6. Check the staff listing or “About Us” section of the company’s website.

Part of your research into a company is assessing whether you know staff or board members who are connected with the company.

Most organizations list their staff or board members in the “About Us” or “Our Team” section of the website. Prior to a phone interview, check these sections to determine whether you know someone who works for the company. If you do, reach out to that person to request a phone interview to learn more about the company.

7. Remember interviewing is a two-way street.

As much as the company representative wants to learn about you as the interviewee, you will want to learn about the organization.

Try to ferret out information on the company, the job for which you are applying as well as the manager to whom you would report. You will also want to ask questions to assess the interview process.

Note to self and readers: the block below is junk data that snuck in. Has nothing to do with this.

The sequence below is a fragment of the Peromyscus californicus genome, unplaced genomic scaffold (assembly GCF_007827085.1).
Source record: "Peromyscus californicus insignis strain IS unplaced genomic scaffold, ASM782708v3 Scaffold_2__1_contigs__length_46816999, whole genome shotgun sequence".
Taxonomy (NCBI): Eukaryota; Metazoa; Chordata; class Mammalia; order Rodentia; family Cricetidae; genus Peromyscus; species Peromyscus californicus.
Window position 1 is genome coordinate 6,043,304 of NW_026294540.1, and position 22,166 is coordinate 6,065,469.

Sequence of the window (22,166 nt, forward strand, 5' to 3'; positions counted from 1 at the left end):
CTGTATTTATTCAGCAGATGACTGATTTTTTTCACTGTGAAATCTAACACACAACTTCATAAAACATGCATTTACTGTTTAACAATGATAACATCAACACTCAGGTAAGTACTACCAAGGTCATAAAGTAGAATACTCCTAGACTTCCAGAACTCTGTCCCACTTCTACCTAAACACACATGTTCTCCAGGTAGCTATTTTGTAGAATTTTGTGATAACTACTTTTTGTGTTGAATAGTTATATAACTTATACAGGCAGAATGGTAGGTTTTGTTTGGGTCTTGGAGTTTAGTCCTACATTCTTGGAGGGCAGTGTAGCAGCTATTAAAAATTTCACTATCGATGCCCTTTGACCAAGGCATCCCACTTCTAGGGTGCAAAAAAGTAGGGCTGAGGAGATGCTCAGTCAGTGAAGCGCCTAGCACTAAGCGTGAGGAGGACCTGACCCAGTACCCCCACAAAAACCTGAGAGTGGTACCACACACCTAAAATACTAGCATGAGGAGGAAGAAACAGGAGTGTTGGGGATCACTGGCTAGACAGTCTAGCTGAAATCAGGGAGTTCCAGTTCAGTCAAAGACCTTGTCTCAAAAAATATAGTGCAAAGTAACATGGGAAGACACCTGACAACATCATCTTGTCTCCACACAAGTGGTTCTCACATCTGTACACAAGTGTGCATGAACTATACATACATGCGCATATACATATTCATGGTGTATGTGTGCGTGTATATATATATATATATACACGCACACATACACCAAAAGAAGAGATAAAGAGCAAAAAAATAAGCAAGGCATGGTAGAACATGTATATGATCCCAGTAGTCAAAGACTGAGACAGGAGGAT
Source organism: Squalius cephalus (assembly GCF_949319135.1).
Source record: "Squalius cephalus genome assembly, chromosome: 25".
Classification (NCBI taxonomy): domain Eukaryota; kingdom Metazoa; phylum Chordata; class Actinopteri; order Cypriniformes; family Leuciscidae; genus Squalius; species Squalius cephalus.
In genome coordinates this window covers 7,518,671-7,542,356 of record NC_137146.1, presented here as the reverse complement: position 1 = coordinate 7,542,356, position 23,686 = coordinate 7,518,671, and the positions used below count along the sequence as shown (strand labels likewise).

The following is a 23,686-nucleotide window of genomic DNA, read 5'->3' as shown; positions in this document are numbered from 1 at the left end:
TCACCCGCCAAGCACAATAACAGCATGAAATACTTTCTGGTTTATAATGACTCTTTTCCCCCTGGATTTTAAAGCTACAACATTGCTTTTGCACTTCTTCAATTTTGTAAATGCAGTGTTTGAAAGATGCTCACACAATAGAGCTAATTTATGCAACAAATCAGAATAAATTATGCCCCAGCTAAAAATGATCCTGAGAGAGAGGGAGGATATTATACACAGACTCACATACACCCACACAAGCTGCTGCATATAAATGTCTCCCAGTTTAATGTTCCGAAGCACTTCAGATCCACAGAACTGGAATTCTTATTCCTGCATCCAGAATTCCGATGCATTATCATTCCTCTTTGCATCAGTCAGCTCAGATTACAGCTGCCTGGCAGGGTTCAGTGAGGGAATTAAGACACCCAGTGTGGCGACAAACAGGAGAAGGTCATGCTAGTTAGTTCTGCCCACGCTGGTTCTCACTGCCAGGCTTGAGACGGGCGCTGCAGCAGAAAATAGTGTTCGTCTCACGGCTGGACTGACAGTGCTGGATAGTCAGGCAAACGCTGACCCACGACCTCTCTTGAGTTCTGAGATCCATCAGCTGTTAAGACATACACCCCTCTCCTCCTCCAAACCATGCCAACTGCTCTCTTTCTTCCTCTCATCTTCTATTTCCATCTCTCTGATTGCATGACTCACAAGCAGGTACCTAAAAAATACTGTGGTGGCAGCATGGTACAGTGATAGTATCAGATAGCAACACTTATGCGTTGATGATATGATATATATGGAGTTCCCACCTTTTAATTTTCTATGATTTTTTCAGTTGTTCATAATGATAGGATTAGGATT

Additionally, because culture is important and will permit or slow your ability to do your job, ask questions to assess company culture, such as “What do your employees say they like most about working for your organization?” “What do employees say they like least?” “What do you do to create and maintain a healthy workplace culture?”

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8. Develop questions prior to the interview.

Prior to your interview, develop a list of questions about the company, the position for which you are applying, growth opportunities in the company, the ideal candidate for the position, and so forth. This will save you the trouble of thinking of questions on the spot during the interview.

I have found that once I become nervous, it is a lot harder to come up with questions on the spot, and interviews can be anxiety-producing without preparation.

9. Stand during the interview.

I train leaders and, incidentally, graduate students to become spokespersons.